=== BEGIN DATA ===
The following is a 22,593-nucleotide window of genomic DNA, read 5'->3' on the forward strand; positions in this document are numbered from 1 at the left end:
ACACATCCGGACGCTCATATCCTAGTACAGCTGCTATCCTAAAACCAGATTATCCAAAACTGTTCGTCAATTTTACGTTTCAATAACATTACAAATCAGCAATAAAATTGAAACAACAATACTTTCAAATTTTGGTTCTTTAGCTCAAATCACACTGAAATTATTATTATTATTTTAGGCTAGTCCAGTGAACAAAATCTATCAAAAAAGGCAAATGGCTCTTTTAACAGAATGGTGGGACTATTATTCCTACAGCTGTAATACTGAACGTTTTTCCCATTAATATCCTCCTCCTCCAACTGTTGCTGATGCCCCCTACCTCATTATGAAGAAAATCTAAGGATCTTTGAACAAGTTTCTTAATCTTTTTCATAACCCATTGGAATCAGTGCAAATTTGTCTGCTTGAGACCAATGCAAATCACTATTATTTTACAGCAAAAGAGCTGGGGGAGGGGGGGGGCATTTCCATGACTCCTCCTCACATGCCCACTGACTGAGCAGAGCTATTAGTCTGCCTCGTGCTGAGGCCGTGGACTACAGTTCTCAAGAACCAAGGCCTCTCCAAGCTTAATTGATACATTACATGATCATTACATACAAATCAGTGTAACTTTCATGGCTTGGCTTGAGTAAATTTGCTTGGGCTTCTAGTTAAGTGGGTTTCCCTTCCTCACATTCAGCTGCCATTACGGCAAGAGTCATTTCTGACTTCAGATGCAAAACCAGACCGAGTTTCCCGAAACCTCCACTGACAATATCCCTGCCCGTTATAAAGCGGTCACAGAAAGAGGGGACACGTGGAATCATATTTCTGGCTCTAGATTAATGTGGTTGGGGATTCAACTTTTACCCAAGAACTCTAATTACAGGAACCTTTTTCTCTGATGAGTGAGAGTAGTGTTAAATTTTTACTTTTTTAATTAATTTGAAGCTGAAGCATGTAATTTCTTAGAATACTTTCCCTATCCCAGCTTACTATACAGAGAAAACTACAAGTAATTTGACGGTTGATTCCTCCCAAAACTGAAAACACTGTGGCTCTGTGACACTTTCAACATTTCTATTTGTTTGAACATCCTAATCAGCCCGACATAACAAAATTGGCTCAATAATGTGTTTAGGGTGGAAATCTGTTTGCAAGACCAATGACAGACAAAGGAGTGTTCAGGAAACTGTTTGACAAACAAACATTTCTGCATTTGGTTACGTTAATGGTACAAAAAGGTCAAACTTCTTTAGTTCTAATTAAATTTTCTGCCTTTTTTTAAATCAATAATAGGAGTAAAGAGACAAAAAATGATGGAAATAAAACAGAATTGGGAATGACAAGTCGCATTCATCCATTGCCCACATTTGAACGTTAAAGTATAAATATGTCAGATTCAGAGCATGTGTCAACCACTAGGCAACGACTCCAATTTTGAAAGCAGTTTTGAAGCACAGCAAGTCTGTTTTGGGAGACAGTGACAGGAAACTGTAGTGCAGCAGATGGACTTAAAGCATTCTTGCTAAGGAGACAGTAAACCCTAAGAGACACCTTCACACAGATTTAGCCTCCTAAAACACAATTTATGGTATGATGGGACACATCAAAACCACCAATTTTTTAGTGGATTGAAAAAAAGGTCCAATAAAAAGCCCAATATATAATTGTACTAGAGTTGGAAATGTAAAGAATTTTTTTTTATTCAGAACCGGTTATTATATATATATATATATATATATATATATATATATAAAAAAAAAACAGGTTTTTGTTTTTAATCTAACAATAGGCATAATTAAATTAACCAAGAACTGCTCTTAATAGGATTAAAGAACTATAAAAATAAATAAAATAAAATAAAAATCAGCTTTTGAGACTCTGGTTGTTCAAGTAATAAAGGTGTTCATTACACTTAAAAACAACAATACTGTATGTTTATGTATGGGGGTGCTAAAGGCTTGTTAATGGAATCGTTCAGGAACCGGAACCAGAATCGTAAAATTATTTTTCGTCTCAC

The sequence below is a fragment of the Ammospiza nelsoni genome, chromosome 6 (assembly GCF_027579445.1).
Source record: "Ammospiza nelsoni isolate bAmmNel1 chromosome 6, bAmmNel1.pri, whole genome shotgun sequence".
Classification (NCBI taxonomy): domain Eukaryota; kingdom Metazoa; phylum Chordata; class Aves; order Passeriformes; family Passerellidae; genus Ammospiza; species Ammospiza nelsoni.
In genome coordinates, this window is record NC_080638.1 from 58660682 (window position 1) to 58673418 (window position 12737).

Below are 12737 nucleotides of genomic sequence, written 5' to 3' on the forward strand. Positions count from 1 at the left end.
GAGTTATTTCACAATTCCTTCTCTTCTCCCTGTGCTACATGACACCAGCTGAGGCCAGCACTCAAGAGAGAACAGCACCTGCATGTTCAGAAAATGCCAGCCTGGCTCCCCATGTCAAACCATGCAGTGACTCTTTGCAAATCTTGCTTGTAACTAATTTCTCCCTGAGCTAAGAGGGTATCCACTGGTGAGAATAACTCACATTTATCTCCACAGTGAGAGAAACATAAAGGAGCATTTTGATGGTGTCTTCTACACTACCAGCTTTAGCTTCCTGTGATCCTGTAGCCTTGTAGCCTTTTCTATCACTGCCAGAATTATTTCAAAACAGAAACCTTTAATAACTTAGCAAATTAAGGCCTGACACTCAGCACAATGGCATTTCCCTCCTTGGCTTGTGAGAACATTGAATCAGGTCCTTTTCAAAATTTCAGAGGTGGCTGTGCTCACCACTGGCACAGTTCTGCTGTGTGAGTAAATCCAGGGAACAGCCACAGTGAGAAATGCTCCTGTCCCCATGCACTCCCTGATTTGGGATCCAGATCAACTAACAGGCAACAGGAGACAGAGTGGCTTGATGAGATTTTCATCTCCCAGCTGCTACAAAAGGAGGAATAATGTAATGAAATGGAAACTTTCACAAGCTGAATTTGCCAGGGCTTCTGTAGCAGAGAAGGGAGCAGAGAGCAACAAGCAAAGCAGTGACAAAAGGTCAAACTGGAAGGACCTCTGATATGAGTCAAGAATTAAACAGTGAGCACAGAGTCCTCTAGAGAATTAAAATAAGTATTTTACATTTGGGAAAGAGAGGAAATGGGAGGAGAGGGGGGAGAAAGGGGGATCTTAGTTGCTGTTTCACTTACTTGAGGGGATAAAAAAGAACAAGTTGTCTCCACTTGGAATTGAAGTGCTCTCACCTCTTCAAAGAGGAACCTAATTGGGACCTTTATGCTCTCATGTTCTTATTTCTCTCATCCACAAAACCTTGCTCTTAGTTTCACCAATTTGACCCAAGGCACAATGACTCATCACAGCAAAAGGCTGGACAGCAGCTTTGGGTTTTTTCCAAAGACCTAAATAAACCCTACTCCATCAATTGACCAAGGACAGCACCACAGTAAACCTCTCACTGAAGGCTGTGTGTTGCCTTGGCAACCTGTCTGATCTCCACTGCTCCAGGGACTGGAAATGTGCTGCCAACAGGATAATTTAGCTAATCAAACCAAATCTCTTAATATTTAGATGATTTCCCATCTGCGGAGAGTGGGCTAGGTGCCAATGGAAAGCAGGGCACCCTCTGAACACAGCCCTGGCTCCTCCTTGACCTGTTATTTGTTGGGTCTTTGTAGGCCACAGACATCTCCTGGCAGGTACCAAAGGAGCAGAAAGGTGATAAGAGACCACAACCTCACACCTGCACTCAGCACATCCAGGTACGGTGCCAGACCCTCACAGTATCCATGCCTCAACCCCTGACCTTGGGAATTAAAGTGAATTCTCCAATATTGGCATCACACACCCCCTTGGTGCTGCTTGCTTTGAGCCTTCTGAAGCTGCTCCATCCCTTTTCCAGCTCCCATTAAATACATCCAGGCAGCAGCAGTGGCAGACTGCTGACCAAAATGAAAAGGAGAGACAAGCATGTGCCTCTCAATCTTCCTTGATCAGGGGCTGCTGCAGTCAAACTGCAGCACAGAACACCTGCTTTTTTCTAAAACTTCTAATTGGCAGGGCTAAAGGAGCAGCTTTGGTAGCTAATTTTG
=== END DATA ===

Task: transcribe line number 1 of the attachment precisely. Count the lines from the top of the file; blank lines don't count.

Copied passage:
The following is a 22,593-nucleotide window of genomic DNA, read 5'->3' on the forward strand; positions in this document are numbered from 1 at the left end: